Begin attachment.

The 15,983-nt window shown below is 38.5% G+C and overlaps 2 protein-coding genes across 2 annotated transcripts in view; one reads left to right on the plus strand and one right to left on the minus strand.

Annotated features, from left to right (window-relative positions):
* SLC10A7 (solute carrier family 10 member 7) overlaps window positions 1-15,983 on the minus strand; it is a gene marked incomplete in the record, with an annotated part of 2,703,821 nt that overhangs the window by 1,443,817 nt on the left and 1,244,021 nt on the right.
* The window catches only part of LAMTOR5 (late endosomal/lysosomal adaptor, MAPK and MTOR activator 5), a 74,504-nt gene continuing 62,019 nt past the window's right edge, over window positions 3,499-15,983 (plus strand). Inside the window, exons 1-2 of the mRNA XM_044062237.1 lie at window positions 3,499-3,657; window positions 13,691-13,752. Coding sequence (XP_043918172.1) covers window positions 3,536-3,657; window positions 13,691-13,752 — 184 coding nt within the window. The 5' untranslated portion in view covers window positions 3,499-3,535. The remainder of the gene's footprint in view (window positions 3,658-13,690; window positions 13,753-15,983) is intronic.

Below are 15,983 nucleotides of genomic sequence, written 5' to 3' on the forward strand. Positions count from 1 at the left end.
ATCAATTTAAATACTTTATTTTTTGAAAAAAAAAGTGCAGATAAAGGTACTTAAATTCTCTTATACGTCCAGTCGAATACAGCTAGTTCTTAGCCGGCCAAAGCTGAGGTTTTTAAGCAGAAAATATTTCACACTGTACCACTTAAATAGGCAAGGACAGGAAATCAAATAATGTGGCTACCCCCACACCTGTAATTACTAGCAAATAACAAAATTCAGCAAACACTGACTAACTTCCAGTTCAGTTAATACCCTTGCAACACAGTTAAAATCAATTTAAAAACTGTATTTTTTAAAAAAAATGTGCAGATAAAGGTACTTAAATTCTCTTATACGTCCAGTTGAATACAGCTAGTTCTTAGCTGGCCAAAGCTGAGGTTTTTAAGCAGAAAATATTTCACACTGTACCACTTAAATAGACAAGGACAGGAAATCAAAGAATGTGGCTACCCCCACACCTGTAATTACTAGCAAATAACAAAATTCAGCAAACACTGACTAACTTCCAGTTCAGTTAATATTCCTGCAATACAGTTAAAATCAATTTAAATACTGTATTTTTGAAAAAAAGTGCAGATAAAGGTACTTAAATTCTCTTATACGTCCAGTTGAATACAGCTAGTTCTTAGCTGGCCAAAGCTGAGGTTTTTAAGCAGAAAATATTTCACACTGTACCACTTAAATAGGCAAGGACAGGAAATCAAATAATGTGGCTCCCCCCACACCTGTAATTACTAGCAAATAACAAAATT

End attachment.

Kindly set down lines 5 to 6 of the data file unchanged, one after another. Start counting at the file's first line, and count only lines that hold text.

Below are 15,983 nucleotides of genomic sequence, written 5' to 3' on the forward strand. Positions count from 1 at the left end.
ATCAATTTAAATACTTTATTTTTTGAAAAAAAAAGTGCAGATAAAGGTACTTAAATTCTCTTATACGTCCAGTCGAATACAGCTAGTTCTTAGCCGGCCAAAGCTGAGGTTTTTAAGCAGAAAATATTTCACACTGTACCACTTAAATAGGCAAGGACAGGAAATCAAATAATGTGGCTACCCCCACACCTGTAATTACTAGCAAATAACAAAATTCAGCAAACACTGACTAACTTCCAGTTCAGTTAATACCCTTGCAACACAGTTAAAATCAATTTAAAAACTGTATTTTTTAAAAAAAATGTGCAGATAAAGGTACTTAAATTCTCTTATACGTCCAGTTGAATACAGCTAGTTCTTAGCTGGCCAAAGCTGAGGTTTTTAAGCAGAAAATATTTCACACTGTACCACTTAAATAGACAAGGACAGGAAATCAAAGAATGTGGCTACCCCCACACCTGTAATTACTAGCAAATAACAAAATTCAGCAAACACTGACTAACTTCCAGTTCAGTTAATATTCCTGCAATACAGTTAAAATCAATTTAAATACTGTATTTTTGAAAAAAAGTGCAGATAAAGGTACTTAAATTCTCTTATACGTCCAGTTGAATACAGCTAGTTCTTAGCTGGCCAAAGCTGAGGTTTTTAAGCAGAAAATATTTCACACTGTACCACTTAAATAGGCAAGGACAGGAAATCAAATAATGTGGCTCCCCCCACACCTGTAATTACTAGCAAATAACAAAATT